2016 World Series Review

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There was no question about the story heading into the World Series this year as it was all about the drought.

For Chicago Cubs fans almost all of them had never actually seen their team win a World Series as they entered the World Series with a 108-year drought, the longest in professional sports.

For Cleveland fans, it was a full 68 years since they had been able to call themselves World Series champions.

They accounted for the two longest streaks in baseball and heading into the World Series one team was set to break that drought while the other would be doomed to be the least successful team in the league for at least another year.

The excitement was there for both teams as Cleveland was still riding high from an NBA championship and looking to win a second title after years without any success.

For those in Chicago, the Cubs were always the loveable losers and the curse of the Billy Goat seemed to make winning a championship impossible.

Although the droughts took most of the headlines there was plenty to talk about in the World Series.

There was the dominant team against the underdogs as the Cubs had been the best team all year while Cleveland stayed under the radar all year despite winning the Central.

There was the matchup of the minds as two of the greatest managers in the history of baseball were set to face-off in a game of strategy as Terry Francona and Joe Maddon were ready to figure out a way to win.

There was also a team executive who took over the Cubs after breaking the Curse of the Bambino in Theo Epstein who was looking to gain the reputation of the curse-breaker in Chicago.

Despite all of the storylines and the great stories that might have happened there was only one thing that mattered and that was who could perform when it mattered most.

No matter how good a team is in the regular season or in the postseason none of that matters as the slate is wiped clean and only four wins matter.

From the start, it seemed like the Cubs had been beaten up a little more than Cleveland had in the series before.

That was true as Cleveland did well against the Blue Jays while the Cubs had a tougher time against the Dodgers.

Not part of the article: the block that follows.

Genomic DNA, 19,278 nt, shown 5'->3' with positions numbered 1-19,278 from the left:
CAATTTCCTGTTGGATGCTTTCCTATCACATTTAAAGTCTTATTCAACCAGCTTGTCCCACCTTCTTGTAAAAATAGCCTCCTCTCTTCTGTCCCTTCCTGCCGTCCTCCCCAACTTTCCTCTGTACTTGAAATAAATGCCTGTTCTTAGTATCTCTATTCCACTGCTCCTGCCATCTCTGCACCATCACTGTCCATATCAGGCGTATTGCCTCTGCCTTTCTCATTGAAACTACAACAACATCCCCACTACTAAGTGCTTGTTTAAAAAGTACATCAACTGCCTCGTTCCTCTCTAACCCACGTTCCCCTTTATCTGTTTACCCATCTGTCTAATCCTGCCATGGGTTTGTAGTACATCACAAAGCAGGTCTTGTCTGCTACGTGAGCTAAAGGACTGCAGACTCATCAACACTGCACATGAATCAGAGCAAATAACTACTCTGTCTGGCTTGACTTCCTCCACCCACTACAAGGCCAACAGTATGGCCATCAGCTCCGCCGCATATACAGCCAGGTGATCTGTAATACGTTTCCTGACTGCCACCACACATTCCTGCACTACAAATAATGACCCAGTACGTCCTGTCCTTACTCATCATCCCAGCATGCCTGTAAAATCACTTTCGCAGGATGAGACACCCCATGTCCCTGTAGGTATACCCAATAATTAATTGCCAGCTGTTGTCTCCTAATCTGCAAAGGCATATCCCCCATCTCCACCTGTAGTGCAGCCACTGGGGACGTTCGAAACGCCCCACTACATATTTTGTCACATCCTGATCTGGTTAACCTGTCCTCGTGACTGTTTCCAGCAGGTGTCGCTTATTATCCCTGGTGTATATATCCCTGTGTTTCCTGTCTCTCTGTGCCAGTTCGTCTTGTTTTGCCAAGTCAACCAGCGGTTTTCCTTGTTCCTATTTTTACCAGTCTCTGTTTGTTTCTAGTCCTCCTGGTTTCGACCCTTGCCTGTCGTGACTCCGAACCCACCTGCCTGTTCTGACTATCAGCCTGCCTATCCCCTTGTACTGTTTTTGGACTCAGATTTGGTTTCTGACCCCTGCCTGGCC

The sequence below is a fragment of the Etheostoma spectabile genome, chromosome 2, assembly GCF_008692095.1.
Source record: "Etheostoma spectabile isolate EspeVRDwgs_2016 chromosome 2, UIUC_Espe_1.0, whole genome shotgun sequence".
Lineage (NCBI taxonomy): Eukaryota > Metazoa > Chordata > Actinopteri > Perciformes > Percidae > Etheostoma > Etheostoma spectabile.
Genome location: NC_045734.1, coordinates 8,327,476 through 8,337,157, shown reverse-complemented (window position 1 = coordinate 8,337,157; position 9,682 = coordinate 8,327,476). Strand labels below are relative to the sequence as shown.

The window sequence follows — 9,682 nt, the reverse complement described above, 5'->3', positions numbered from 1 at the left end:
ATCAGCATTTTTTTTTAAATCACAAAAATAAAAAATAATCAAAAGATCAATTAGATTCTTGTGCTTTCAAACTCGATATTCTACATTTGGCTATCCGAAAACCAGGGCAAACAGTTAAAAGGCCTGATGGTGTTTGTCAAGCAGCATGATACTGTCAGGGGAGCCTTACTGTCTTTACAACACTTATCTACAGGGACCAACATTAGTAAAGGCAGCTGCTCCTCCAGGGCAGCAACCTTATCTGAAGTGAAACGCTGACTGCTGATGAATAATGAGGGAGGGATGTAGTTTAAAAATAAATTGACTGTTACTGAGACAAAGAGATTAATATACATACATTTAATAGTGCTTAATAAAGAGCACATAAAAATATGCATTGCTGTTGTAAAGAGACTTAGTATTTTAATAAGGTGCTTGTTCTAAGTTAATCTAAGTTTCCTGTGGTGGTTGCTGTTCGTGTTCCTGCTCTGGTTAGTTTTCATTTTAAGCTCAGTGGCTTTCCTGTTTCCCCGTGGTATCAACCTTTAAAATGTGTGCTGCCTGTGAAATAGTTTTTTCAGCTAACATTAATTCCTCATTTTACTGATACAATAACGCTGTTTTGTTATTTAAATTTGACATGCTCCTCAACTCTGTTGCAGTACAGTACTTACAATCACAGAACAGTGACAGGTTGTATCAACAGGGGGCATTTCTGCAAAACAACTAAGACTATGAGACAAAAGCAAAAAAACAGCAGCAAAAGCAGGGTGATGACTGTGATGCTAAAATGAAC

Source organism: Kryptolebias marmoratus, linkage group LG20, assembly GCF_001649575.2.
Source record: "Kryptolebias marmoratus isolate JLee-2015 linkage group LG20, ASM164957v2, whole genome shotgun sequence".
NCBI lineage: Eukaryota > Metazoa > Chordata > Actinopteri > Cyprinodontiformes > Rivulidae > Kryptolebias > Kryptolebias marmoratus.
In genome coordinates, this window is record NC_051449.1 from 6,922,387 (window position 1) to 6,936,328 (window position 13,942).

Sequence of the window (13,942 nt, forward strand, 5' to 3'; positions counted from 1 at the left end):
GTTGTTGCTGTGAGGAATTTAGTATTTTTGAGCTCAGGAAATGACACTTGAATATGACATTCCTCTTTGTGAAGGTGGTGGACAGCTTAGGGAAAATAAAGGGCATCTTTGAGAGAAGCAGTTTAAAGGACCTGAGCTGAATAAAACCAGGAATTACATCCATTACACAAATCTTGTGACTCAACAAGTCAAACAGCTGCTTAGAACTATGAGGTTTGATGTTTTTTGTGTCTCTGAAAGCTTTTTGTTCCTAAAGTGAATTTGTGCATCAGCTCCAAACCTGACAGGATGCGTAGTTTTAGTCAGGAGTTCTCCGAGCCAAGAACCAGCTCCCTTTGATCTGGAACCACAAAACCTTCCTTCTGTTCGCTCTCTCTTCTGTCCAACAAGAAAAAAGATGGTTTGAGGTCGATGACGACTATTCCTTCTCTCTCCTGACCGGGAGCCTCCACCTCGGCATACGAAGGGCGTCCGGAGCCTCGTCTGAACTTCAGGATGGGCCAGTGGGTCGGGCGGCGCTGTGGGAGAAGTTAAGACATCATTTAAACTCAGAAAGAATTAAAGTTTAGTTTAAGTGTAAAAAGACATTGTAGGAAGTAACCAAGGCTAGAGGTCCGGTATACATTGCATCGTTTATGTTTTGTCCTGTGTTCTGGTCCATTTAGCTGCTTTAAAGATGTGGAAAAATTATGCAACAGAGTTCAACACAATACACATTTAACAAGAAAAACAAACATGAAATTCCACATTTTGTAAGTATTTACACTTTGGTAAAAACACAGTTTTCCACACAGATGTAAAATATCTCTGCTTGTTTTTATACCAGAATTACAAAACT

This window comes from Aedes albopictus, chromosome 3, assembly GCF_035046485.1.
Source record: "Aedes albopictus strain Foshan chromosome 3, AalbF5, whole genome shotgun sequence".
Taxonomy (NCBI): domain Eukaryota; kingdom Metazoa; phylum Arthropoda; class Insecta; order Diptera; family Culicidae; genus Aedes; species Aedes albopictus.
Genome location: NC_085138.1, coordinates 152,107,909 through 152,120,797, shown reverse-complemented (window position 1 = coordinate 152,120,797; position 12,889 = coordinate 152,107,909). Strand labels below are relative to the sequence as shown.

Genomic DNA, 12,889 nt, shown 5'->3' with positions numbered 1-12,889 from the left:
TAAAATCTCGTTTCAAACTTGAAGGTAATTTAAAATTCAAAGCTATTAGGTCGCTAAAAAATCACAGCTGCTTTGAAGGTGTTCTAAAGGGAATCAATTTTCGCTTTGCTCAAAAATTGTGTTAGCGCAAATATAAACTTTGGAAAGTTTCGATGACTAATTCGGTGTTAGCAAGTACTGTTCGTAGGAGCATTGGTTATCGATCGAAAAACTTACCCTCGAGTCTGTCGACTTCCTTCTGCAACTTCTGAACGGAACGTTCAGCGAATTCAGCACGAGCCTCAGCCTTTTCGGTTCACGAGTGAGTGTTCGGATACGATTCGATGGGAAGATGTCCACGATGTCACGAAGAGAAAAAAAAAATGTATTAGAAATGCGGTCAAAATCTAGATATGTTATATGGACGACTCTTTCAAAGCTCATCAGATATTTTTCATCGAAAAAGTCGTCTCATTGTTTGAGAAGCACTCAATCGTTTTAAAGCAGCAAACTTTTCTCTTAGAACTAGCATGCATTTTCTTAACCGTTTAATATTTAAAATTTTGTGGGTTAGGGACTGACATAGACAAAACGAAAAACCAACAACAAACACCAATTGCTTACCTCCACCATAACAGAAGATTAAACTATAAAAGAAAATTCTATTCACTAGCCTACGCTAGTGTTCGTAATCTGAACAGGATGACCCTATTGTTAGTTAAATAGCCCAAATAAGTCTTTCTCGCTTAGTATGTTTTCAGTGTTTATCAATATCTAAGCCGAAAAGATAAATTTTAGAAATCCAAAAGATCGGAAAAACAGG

The first game saw the Cubs come out and fall apart losing 6-0 and making the excitement of their first World Series appearance since 1945 more of a worry about if that is where this run ended.

They found their way back in the second game with a convincing win in Game 2 and it seemed like it was going to be a great series.

The Series went to Chicago where Wrigley was set to host the most important series since 1945 and the Cubs seemed to falter under that pressure.baseball-sidebar

They lost two in a row at Wrigley and the Curse of the Billy Goat seemed to be continuing on for the 109th year.

It was almost inevitable as only five teams in MLB history had come back from a 3-1 deficit and the offence of the Cubs couldn’t seem to solve the pitching of Cleveland.

The Cubs weren’t going to pack it in that easy though as they took the final game at Wrigley in a tight 3-2 battle and all of a sudden momentum was on their side.

Heading back to Cleveland the Cubs were ready to make history in more than just one way as they had their sights set on winning both games in Cleveland to take the title.

They started off well as a now tired pitching staff was finding it tougher to keep the Cubs’ offence down this many games in a row.

Short rest starters and overworked relievers became the theme for Cleveland and the Cubs were taking full advantage.

A 9-3 win in Game 6 set up an epic Game 7 where anything could happen as one game was set to break a drought and send one city into celebration mode.

The Cubs came out early getting to Corey Kluber in the first inning with a leadoff home run but Cleveland was up for the fight earning a run back soon after.

Both teams began to take advantage of mistakes as Cleveland’s defence faltered in the fourth while a switch to Jon Lester led to two runs from Cleveland after wild pitches.

Heading into the end of the game the Cubs remained on top when they brought in Aroldis Chapman to get the last four outs but Cleveland continued to fight making sure Chapman, who was also an overworked reliever, had to work to get those four outs.

In the bottom of the eighth inning, Chapman saw Cleveland earned three runs to tie the game with Rajai Davis making up for two mistakes in the fourth with a game-tying two-run home run.

It would stay that way until the 10th inning when Kyle Schwarber began a two-run rally that had the Cubs up by two runs with three outs to go.

Cleveland once again fought back earning another run in the bottom of the inning but that was all they could get as the Cubs closed out their season as the best team in the league.

It was fitting for the longest drought in sports as the Cubs did not get through it easy coming back from a 3-1 deficit to win in one of the greatest World Series games that will ever occur to break a curse that nobody thought could be broken.

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